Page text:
But this worthy topic is brushed over too: and in trying to hit so many targets, Greed misses them all. It's fun for a while, though, especially early on when Coogan's McCreadie grandly puffs out his feathers.

Also releasing this week:

The Call of the Wild

(PG, 100 mins)

This rather antiseptic adaptation of Jack London’s adventure novel follows the exploits of Buck, a 140-pound St Bernard mongrel who is stolen from his indulgent Californian owner and shipped north to the Yukon, where the Klondike Gold Rush is in full swing. After enduring a spell delivering the mail along the Yukon Trail, Buck is taken in by a wily outdoorsman called John Thornton (Harrison Ford). But the further away he gets from civilisation, the more Buck feels the call of the wild. The darker aspects of London’s tale have been excised in this rather Disneyfied version, and the CGI dogs are faintly sick-making.

End of the Century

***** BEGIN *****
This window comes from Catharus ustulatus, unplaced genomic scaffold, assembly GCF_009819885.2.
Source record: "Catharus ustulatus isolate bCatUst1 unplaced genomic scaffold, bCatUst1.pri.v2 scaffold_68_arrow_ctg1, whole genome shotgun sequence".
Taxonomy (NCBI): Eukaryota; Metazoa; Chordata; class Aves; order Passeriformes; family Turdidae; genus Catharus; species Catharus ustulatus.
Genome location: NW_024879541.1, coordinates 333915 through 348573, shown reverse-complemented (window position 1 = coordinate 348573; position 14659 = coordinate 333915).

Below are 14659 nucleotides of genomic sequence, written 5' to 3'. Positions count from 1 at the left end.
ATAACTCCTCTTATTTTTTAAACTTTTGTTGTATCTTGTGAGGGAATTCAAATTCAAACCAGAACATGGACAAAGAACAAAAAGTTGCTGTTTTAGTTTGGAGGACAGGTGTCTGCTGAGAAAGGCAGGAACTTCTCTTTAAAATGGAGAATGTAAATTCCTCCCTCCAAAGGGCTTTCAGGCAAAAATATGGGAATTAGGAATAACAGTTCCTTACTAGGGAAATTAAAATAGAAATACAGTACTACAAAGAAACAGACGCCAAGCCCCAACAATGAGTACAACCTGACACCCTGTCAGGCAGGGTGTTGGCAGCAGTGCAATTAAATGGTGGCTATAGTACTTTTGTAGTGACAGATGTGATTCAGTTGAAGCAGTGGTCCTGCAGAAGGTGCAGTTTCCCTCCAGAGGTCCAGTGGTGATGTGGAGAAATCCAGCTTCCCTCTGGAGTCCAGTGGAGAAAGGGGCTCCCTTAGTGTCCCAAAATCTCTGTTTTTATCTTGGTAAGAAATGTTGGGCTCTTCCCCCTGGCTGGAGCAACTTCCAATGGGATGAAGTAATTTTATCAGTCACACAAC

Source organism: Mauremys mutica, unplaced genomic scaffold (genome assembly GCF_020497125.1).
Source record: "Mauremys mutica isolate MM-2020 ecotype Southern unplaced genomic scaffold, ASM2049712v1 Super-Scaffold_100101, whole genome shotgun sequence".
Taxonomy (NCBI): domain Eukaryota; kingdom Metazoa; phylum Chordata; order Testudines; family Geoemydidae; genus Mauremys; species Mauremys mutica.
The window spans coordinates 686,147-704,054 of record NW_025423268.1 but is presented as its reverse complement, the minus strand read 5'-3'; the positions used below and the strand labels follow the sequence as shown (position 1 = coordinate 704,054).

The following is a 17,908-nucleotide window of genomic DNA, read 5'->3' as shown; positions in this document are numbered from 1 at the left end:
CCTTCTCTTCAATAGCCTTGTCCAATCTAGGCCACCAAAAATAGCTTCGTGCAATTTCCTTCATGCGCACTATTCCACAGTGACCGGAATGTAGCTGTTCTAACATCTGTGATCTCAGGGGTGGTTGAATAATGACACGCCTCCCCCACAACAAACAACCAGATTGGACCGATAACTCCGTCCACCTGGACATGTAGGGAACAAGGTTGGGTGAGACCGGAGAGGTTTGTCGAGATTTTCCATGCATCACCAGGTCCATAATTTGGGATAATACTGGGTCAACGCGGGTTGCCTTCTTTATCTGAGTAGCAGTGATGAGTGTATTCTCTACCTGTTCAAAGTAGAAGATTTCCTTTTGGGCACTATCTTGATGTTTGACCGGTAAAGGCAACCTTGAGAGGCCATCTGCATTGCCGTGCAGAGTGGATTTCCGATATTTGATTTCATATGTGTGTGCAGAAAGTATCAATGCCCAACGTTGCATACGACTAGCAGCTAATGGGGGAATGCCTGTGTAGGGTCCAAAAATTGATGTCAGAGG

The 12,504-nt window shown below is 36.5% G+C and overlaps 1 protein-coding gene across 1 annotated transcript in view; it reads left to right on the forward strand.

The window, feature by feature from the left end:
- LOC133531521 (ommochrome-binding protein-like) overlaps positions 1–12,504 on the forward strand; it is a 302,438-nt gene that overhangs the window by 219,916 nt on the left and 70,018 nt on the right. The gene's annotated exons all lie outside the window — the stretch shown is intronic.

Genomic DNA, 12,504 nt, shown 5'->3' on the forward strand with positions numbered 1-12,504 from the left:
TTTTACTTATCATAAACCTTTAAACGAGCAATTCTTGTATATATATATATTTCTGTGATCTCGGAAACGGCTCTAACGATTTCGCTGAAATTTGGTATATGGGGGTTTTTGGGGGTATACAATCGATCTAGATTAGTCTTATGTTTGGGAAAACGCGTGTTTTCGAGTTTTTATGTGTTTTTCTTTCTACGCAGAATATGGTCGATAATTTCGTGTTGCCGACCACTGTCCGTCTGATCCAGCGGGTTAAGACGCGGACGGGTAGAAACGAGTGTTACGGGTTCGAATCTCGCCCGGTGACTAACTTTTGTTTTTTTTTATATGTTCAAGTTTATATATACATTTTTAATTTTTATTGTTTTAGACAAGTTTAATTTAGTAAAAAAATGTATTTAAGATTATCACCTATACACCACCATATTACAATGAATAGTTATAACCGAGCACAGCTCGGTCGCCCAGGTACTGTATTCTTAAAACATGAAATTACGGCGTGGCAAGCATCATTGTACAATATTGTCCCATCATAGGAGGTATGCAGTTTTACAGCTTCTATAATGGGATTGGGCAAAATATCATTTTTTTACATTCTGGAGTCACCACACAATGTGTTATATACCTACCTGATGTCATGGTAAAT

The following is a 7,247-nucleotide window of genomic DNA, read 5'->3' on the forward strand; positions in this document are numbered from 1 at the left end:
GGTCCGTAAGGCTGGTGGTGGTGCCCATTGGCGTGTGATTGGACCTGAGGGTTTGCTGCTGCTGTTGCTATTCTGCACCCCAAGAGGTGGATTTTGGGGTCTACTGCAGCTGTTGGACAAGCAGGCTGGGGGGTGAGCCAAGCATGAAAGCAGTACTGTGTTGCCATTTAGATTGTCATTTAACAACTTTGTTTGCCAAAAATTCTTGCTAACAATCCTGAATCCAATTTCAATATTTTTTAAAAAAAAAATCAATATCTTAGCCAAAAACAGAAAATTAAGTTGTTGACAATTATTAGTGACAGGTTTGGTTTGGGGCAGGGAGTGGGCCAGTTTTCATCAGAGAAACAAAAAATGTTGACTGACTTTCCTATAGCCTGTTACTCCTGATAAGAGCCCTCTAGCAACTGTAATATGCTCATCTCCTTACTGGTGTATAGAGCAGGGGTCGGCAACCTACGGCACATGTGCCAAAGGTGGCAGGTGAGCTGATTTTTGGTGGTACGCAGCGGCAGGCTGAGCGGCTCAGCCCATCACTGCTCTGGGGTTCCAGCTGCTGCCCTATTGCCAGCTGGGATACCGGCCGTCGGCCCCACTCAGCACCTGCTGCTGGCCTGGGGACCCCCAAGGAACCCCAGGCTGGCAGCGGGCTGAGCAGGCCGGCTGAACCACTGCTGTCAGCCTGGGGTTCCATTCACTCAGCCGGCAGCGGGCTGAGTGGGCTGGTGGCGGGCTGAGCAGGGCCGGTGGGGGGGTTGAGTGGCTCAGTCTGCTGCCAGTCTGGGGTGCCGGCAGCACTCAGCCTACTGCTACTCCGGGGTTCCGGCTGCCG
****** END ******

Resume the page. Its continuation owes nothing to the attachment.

(No Cert, IFI, 84 mins)

Lucio Castro’s dream-like, poetic debut feature is set in Barcelona, where Argentinian poet Ocho (Juan Barberini) has come to unwind, perhaps to lick his wounds. He’s at a crossroads in his life, having recently separated from his long-term partner, and is on a city beach one afternoon when he spots a handsome young man called Javi (Ramon Pujol). A casual romance ensues, but Ocho is rocked to his core when Javi tells him they’ve met before, many years ago. Is he right? It’s never entirely clear, but Castro’s film plays cleverly with this evocative theme. Sometimes memories are all we’ve got, but can they be trusted?

Like a Boss

(16, 83 mins)

A terrible crassness has overtaken Hollywood comedies over the past decade or so: colourful references to sex organs now pass for wit, and even the female characters make dick jokes. Plenty of them in Like a Boss, a truly execrable caper that squanders the comic talents of Rose Byrne, Tiffany Haddish and Salma Hayek. Byrne and Haddish are childhood friends who’ve founded a beauty company together, Hayek an arrogant cosmetics mogul who decides to take it over. Lots goes wrong when she does, but nothing very amusing, and by the 50-minute mark I was praying for the blessed release of the end credits.

Films coming soon ...

Dark Waters (Mark Ruffalo, Tim Robbins, Bill Camp); Downhill (Julia Louis-Dreyfus, Will Ferrell, Miranda Otto); The Invisible Man (Elisabeth Moss, Aldis Hodge, Oliver Jackson-Cohen); Portrait of a Lady on Fire (Adele Haenel, Noemie Merlant)